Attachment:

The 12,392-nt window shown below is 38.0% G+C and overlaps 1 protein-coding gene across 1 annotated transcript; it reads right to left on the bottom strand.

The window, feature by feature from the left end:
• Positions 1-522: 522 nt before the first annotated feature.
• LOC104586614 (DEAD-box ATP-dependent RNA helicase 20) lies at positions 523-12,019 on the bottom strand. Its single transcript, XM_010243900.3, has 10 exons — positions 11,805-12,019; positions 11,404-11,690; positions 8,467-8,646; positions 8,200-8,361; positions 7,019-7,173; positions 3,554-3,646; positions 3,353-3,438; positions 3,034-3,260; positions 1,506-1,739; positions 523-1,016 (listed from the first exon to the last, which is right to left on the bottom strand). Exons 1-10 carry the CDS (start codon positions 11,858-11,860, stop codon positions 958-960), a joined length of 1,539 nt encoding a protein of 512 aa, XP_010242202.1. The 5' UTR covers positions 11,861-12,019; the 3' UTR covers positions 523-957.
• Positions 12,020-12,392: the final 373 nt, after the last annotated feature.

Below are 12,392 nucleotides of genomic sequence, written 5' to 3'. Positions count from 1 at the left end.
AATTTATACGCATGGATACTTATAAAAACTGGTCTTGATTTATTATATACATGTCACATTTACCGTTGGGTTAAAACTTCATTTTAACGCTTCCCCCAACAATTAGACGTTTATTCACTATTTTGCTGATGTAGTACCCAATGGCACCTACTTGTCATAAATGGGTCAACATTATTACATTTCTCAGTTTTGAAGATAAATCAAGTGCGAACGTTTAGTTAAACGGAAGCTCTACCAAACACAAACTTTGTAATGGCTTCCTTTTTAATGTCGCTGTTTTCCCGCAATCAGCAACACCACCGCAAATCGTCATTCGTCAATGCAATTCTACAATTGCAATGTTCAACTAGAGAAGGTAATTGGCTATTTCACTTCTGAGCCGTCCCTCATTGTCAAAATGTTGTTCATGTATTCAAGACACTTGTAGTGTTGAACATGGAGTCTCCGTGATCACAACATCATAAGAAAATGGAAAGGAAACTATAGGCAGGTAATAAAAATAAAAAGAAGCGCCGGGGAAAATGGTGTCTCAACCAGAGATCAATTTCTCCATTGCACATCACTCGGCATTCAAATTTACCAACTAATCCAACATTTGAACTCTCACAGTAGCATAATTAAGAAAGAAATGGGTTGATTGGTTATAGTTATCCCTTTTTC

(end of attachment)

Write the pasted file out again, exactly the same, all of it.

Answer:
The 12,392-nt window shown below is 38.0% G+C and overlaps 1 protein-coding gene across 1 annotated transcript; it reads right to left on the bottom strand.

The window, feature by feature from the left end:
• Positions 1-522: 522 nt before the first annotated feature.
• LOC104586614 (DEAD-box ATP-dependent RNA helicase 20) lies at positions 523-12,019 on the bottom strand. Its single transcript, XM_010243900.3, has 10 exons — positions 11,805-12,019; positions 11,404-11,690; positions 8,467-8,646; positions 8,200-8,361; positions 7,019-7,173; positions 3,554-3,646; positions 3,353-3,438; positions 3,034-3,260; positions 1,506-1,739; positions 523-1,016 (listed from the first exon to the last, which is right to left on the bottom strand). Exons 1-10 carry the CDS (start codon positions 11,858-11,860, stop codon positions 958-960), a joined length of 1,539 nt encoding a protein of 512 aa, XP_010242202.1. The 5' UTR covers positions 11,861-12,019; the 3' UTR covers positions 523-957.
• Positions 12,020-12,392: the final 373 nt, after the last annotated feature.

Below are 12,392 nucleotides of genomic sequence, written 5' to 3'. Positions count from 1 at the left end.
AATTTATACGCATGGATACTTATAAAAACTGGTCTTGATTTATTATATACATGTCACATTTACCGTTGGGTTAAAACTTCATTTTAACGCTTCCCCCAACAATTAGACGTTTATTCACTATTTTGCTGATGTAGTACCCAATGGCACCTACTTGTCATAAATGGGTCAACATTATTACATTTCTCAGTTTTGAAGATAAATCAAGTGCGAACGTTTAGTTAAACGGAAGCTCTACCAAACACAAACTTTGTAATGGCTTCCTTTTTAATGTCGCTGTTTTCCCGCAATCAGCAACACCACCGCAAATCGTCATTCGTCAATGCAATTCTACAATTGCAATGTTCAACTAGAGAAGGTAATTGGCTATTTCACTTCTGAGCCGTCCCTCATTGTCAAAATGTTGTTCATGTATTCAAGACACTTGTAGTGTTGAACATGGAGTCTCCGTGATCACAACATCATAAGAAAATGGAAAGGAAACTATAGGCAGGTAATAAAAATAAAAAGAAGCGCCGGGGAAAATGGTGTCTCAACCAGAGATCAATTTCTCCATTGCACATCACTCGGCATTCAAATTTACCAACTAATCCAACATTTGAACTCTCACAGTAGCATAATTAAGAAAGAAATGGGTTGATTGGTTATAGTTATCCCTTTTTC